When I began to think about a new and innovative way for the Drawing and Painting I students to review the color wheel, I decided that a larger-than-life version would be an interesting way to approach the assignment.
On the day that I introduced the new project, each student picked a single color out of a hat which was the color that they were responsible for representing on the color wheel.
Once each student had selected their color, they had to decide what personal object they wanted to paint for their section of the color wheel. Each student had the freedom to paint whatever object they wished so as to put a personal spin on the large instructional tool. Some students selected their favorite childhood toy, another student selected the Minneapolis skyline, while another chose to look at her own hand as her unique object of choice.
The students first drew out their objects, then used a monochromatic color scheme (one color plus its tints and shades...which is also...one color plus white and black).
Once the images were painted, students then had the option to turn their creations into 3 dimensional stuctures. The students did this by first cutting the paintings into basic shapes and forms. Once the shapes were cut, the students used foam core to seperate one shape from another and place the shapes at different levels in space. Once the sculptures were finished, the pieces were hot-glued together and the finished objects were placed in the student gallery.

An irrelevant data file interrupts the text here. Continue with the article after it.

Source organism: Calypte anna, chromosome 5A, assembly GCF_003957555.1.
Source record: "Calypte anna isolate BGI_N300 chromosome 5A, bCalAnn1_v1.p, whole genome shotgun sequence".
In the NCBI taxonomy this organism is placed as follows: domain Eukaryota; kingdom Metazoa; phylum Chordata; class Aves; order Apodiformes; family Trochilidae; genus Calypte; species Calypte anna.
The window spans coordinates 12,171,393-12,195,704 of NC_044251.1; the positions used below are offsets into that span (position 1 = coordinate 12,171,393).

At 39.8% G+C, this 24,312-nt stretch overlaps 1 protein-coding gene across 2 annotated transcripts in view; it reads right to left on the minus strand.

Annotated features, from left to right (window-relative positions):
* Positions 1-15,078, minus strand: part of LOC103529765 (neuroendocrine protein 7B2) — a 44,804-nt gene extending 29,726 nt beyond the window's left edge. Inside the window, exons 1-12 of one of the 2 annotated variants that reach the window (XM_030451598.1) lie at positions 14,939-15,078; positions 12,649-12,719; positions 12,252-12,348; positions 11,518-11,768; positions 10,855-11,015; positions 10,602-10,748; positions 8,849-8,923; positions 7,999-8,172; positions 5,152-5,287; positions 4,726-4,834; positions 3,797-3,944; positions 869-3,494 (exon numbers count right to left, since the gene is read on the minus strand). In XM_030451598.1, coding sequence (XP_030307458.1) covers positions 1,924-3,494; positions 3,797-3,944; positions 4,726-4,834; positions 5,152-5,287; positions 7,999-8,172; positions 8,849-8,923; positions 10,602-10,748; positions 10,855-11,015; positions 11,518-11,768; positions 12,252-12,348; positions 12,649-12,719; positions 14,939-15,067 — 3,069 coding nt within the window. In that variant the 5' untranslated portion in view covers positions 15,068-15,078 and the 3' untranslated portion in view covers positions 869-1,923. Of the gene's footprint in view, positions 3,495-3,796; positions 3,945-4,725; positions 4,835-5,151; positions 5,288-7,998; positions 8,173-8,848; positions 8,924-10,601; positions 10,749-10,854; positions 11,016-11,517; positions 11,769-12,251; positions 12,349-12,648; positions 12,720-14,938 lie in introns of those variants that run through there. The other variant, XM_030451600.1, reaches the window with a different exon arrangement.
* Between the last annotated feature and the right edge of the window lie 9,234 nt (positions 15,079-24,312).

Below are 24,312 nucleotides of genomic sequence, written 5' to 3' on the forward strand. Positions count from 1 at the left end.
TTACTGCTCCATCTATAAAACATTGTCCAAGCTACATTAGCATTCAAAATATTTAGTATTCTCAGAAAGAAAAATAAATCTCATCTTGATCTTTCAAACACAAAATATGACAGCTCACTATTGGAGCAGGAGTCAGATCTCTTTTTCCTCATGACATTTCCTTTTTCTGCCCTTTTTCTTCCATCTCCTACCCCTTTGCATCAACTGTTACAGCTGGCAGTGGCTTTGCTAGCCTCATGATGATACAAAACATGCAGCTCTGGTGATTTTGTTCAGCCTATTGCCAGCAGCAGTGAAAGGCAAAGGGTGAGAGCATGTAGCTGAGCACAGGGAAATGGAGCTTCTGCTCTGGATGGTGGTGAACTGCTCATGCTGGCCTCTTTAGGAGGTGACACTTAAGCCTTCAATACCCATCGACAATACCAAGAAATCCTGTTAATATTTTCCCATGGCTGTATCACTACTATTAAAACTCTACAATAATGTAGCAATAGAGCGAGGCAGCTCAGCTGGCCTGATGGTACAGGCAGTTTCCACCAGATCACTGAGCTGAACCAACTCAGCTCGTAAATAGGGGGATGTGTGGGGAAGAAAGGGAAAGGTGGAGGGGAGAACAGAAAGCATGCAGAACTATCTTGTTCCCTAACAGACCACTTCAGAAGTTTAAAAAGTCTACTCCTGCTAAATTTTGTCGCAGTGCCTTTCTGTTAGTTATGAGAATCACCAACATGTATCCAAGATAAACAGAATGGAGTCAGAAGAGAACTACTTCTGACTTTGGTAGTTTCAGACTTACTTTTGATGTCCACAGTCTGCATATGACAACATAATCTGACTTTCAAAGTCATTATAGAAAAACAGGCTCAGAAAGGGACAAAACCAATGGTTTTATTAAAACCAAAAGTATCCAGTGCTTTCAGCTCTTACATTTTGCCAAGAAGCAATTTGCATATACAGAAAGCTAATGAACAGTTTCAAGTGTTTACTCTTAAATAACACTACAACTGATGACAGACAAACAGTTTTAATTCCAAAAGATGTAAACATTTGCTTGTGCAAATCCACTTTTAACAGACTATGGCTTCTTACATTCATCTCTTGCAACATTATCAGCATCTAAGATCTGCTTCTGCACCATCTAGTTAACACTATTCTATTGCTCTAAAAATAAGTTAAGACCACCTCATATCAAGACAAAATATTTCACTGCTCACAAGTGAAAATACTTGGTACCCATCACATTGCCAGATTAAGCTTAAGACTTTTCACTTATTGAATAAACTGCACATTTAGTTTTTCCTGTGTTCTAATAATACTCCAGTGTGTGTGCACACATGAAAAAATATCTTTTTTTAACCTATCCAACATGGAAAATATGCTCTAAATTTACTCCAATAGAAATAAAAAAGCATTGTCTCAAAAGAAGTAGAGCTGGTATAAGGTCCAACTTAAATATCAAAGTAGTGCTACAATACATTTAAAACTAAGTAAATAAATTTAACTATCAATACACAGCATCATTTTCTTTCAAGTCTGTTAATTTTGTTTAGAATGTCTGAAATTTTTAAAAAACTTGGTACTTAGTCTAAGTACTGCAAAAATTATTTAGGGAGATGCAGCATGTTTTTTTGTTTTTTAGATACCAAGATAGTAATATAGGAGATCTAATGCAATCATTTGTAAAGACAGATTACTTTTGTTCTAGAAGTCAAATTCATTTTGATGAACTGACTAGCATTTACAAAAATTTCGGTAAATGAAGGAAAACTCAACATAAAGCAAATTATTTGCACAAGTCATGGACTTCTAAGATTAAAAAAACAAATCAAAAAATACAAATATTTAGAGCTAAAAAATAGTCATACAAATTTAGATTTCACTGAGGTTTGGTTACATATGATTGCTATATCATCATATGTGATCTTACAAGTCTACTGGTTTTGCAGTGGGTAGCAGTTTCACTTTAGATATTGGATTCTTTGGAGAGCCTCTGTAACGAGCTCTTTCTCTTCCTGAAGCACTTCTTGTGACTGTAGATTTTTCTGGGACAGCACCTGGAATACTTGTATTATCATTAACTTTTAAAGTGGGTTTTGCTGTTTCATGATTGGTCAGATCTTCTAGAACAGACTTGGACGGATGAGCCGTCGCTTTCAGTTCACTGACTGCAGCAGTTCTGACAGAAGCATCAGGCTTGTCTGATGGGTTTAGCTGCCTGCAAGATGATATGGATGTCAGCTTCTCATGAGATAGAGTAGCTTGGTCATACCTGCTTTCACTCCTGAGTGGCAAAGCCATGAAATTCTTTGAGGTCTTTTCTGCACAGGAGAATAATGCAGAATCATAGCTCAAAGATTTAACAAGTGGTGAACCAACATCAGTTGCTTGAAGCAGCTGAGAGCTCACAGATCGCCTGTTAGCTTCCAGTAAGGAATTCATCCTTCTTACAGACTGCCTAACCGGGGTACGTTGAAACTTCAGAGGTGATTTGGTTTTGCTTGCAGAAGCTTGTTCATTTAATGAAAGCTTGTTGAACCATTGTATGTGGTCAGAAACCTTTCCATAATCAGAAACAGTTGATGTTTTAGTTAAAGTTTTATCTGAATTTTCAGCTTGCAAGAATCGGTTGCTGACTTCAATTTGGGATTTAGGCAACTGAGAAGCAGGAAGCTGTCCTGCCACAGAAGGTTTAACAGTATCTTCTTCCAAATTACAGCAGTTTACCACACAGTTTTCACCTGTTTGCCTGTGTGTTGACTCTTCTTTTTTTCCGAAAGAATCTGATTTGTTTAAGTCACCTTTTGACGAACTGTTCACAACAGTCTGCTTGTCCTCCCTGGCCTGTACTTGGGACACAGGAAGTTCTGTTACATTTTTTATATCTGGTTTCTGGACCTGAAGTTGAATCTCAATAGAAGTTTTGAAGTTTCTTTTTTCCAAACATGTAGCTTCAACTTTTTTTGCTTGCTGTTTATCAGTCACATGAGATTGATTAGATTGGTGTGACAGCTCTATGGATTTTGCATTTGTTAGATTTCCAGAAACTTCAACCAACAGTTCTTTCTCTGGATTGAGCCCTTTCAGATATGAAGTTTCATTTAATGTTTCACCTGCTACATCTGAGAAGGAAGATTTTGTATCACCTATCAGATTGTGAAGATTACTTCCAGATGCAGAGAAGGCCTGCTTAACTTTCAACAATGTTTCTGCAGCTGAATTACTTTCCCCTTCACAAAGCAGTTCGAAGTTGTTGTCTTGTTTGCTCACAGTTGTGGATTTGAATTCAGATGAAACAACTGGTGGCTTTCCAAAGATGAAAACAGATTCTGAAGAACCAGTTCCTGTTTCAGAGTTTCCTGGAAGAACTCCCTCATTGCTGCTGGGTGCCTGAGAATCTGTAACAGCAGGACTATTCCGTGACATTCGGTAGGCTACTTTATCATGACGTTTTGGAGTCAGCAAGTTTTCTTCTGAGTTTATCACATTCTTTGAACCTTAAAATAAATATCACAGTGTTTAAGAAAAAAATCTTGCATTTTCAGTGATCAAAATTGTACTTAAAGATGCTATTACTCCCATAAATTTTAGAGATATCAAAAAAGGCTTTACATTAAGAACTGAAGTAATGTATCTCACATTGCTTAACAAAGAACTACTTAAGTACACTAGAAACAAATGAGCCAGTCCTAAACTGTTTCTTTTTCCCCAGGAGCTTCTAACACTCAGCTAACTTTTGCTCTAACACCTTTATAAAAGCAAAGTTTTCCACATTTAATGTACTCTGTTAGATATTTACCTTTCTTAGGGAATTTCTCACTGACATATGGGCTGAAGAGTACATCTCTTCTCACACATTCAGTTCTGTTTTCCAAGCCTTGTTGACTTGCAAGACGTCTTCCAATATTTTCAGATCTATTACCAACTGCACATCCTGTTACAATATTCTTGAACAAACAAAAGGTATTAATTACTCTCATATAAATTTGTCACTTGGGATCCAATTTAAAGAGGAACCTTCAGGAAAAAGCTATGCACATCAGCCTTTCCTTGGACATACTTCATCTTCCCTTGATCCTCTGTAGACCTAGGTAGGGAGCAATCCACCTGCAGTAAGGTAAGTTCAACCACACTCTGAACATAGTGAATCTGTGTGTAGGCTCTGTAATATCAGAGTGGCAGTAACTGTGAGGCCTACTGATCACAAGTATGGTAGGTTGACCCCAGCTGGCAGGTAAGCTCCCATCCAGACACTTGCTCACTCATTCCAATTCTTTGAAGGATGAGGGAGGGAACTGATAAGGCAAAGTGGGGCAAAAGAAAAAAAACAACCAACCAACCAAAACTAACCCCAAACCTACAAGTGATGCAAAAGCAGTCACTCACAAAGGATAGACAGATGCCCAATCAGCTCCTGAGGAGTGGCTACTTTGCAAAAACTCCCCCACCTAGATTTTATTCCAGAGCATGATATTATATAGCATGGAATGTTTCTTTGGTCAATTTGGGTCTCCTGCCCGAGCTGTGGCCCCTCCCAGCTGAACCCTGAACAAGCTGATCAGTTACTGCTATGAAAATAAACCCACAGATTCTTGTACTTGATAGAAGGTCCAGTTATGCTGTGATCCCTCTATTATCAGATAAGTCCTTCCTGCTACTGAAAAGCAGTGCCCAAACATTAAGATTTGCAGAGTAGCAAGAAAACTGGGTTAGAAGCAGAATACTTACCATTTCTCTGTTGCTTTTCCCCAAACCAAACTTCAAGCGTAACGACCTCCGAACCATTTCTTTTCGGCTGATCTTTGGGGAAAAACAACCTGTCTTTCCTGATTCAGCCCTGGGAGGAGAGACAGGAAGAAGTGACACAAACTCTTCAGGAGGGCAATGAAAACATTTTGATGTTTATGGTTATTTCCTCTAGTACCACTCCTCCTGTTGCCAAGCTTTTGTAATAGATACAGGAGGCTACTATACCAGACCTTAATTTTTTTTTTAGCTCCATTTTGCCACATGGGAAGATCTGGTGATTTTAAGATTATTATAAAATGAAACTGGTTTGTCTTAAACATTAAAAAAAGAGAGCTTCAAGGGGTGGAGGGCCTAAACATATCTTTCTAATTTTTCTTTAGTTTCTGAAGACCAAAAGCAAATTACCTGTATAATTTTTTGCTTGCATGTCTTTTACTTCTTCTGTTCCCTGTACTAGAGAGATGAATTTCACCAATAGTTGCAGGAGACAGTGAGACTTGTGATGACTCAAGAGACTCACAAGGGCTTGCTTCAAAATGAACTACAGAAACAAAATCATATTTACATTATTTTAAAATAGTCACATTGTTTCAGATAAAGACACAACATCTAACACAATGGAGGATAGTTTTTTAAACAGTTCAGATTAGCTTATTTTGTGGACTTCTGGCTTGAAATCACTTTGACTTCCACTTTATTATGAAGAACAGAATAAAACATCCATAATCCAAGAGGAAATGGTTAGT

Not only were the students thrilled with how stunning each individual piece was, but they were ecstatic about the strength of the entire class. The students realized how powerful it is to work together on a class project and to see the amazing results of unified efforts.
The color wheel turned out to be a beautiful teaching tool! I hope that you enjoy this amazing work of the Drawing and Painting I students.